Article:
Arriving in Ghana Monday, 20 Feb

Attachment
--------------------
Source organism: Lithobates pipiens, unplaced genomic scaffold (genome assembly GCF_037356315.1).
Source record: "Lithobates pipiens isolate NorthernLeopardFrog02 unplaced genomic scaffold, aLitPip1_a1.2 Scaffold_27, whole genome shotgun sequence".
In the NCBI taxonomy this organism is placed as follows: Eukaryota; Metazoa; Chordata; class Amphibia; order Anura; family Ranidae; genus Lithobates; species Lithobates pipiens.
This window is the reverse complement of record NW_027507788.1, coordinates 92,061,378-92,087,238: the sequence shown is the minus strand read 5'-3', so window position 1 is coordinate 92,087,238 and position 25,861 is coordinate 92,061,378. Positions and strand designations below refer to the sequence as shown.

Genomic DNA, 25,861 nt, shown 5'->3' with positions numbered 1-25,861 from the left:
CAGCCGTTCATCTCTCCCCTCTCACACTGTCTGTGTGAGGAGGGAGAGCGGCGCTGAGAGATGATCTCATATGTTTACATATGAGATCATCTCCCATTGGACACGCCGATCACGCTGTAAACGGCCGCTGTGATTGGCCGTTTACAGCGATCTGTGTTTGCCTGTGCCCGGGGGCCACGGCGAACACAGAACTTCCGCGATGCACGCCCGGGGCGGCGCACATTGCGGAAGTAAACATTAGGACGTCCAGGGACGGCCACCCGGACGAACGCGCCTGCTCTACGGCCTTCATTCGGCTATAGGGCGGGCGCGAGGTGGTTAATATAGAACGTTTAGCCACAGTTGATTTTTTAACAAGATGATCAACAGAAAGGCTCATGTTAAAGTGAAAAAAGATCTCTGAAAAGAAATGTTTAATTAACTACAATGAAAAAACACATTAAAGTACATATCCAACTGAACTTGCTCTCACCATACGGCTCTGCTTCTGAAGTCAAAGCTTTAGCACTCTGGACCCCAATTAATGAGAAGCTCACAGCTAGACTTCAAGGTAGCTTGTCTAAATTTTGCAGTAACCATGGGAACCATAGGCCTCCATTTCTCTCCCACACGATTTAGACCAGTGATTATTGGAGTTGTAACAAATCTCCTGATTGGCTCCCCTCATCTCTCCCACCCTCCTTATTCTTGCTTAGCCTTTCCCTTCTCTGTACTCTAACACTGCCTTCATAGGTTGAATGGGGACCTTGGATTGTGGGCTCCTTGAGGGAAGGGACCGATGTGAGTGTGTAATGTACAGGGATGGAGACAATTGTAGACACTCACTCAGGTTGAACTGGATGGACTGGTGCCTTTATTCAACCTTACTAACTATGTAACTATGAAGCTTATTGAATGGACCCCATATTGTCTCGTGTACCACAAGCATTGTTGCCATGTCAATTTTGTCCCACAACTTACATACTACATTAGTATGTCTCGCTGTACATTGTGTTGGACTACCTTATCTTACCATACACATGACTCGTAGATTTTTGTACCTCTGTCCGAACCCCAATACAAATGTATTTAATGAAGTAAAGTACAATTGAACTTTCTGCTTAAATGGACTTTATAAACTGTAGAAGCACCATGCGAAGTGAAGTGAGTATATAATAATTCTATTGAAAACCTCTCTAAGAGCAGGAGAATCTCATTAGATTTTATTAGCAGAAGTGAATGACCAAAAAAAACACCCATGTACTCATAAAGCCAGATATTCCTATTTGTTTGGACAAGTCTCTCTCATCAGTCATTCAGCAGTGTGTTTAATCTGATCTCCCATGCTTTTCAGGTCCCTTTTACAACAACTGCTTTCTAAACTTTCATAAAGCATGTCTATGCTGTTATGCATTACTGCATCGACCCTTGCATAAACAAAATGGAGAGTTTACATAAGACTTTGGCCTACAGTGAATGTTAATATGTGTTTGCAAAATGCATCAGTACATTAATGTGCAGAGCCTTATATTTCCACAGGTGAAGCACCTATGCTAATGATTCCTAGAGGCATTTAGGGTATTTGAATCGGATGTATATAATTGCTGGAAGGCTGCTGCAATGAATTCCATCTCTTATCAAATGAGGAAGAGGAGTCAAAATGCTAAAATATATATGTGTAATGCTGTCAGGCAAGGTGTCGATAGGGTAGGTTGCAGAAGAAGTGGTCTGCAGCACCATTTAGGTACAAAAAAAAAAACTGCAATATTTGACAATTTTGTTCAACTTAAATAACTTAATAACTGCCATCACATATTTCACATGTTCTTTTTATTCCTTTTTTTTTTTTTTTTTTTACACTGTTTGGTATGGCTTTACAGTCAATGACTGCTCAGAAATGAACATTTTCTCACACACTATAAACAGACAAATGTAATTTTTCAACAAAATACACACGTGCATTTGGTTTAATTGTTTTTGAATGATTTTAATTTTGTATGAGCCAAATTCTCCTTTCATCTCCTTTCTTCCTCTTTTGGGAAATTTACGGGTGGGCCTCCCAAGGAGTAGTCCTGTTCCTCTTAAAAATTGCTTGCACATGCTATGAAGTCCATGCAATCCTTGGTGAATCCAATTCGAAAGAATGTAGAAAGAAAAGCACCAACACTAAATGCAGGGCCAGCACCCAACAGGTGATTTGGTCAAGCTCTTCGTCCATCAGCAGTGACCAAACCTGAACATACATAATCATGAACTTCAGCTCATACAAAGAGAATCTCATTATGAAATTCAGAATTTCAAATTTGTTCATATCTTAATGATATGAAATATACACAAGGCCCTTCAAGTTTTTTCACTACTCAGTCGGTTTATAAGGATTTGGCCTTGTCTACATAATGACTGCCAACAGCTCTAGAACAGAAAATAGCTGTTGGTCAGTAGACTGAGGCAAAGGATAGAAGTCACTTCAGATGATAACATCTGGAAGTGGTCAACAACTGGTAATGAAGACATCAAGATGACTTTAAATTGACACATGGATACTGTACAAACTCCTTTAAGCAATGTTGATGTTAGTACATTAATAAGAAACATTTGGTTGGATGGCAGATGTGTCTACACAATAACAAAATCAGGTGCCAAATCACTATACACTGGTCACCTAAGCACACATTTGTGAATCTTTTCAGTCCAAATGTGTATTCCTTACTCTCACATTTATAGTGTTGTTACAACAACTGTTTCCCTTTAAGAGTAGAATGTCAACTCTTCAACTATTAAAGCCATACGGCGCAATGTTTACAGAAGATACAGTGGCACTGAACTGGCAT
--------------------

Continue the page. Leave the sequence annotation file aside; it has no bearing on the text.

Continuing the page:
Friends, I’m on a pilgrimage to Ghana, February 19 – 26, 2012. Although I have spent a great deal of time in Africa, this is my first experience in Ghana, a major historic nexus for the North Atlantic Slave Trade.  While I am here, I will reflect on such history in Ghana as well as have a chance to look at Episcopal Relief & Development’s partnership with the Anglican Diocese of Tamale and its implementing organization, the Anglican Diocesan Development and Relief Organisation (ADDRO). With more than 20 years of experience working in communities in northern Ghana, ADDRO administers integrated programs that address the challenges of malaria, improving food supplies, gender and reproductive health, disability rehabilitation and water and sanitation.We will also visit some of the country’s renowned attractions: the Paga Crocodile Pond in Bolgatanga and the Cape Coast Castle and Kakum National Park in the central region. Most Ghanaians are small landowners relying on subsistence farming, with one-third living below the poverty line. Ghana’s northern region is especially vulnerable to chronic poverty and food shortages due to erratic rainfall and a short harvest season. In addition, this area has the country’s highest malnutrition and child mortality rates, with malaria claiming the lives of 22% of children under five every year.